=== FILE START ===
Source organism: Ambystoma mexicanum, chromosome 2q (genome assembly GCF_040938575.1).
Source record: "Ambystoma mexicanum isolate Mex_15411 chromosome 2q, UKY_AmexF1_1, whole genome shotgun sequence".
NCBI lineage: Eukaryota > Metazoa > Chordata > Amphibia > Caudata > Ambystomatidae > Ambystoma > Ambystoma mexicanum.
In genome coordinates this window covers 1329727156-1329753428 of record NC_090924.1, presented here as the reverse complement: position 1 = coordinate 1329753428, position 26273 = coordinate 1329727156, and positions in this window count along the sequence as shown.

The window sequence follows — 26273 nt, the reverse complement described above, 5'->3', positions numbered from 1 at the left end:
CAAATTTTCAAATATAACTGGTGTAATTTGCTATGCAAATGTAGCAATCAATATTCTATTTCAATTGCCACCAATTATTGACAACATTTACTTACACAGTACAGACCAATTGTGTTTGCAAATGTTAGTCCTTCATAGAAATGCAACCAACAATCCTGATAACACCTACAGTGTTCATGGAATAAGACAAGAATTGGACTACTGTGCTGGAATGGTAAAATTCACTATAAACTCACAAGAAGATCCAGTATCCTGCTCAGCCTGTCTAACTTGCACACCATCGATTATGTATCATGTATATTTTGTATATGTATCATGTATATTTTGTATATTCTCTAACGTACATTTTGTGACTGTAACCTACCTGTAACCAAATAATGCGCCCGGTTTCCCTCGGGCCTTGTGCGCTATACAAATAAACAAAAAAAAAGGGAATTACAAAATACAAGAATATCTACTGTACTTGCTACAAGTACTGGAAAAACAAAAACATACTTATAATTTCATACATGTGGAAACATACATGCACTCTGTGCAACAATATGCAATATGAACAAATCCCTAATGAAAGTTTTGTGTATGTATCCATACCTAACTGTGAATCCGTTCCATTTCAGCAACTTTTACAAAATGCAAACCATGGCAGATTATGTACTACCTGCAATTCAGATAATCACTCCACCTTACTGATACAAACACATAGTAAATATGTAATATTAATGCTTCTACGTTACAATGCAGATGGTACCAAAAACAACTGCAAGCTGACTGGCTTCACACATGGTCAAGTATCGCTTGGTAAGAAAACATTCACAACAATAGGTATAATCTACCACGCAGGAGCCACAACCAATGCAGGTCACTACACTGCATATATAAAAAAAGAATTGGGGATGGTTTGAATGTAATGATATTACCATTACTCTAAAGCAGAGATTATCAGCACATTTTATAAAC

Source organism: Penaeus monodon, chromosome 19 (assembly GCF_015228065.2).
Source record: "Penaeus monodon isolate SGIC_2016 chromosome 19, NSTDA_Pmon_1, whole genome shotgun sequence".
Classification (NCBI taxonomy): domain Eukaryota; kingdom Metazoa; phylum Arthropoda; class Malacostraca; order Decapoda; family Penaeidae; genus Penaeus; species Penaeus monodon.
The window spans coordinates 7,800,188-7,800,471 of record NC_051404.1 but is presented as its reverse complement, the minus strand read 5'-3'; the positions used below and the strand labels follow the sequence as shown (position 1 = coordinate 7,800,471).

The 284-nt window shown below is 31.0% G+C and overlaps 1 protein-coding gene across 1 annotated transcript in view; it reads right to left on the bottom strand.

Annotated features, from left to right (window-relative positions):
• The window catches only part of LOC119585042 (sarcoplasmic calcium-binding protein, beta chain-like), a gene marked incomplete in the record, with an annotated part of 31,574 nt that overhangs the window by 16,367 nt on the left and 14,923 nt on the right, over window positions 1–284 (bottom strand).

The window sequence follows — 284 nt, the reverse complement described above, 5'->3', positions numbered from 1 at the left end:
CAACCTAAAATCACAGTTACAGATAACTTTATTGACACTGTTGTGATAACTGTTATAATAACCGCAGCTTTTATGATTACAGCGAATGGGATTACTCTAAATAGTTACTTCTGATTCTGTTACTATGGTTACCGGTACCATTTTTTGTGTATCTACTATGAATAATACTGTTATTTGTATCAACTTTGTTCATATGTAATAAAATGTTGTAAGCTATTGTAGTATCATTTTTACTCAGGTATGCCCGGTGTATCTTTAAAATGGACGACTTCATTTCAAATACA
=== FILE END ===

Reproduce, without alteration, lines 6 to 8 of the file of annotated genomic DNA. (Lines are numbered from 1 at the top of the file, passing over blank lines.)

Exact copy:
CAAATTTTCAAATATAACTGGTGTAATTTGCTATGCAAATGTAGCAATCAATATTCTATTTCAATTGCCACCAATTATTGACAACATTTACTTACACAGTACAGACCAATTGTGTTTGCAAATGTTAGTCCTTCATAGAAATGCAACCAACAATCCTGATAACACCTACAGTGTTCATGGAATAAGACAAGAATTGGACTACTGTGCTGGAATGGTAAAATTCACTATAAACTCACAAGAAGATCCAGTATCCTGCTCAGCCTGTCTAACTTGCACACCATCGATTATGTATCATGTATATTTTGTATATGTATCATGTATATTTTGTATATTCTCTAACGTACATTTTGTGACTGTAACCTACCTGTAACCAAATAATGCGCCCGGTTTCCCTCGGGCCTTGTGCGCTATACAAATAAACAAAAAAAAAGGGAATTACAAAATACAAGAATATCTACTGTACTTGCTACAAGTACTGGAAAAACAAAAACATACTTATAATTTCATACATGTGGAAACATACATGCACTCTGTGCAACAATATGCAATATGAACAAATCCCTAATGAAAGTTTTGTGTATGTATCCATACCTAACTGTGAATCCGTTCCATTTCAGCAACTTTTACAAAATGCAAACCATGGCAGATTATGTACTACCTGCAATTCAGATAATCACTCCACCTTACTGATACAAACACATAGTAAATATGTAATATTAATGCTTCTACGTTACAATGCAGATGGTACCAAAAACAACTGCAAGCTGACTGGCTTCACACATGGTCAAGTATCGCTTGGTAAGAAAACATTCACAACAATAGGTATAATCTACCACGCAGGAGCCACAACCAATGCAGGTCACTACACTGCATATATAAAAAAAGAATTGGGGATGGTTTGAATGTAATGATATTACCATTACTCTAAAGCAGAGATTATCAGCACATTTTATAAAC

Source organism: Penaeus monodon, chromosome 19 (assembly GCF_015228065.2).
Source record: "Penaeus monodon isolate SGIC_2016 chromosome 19, NSTDA_Pmon_1, whole genome shotgun sequence".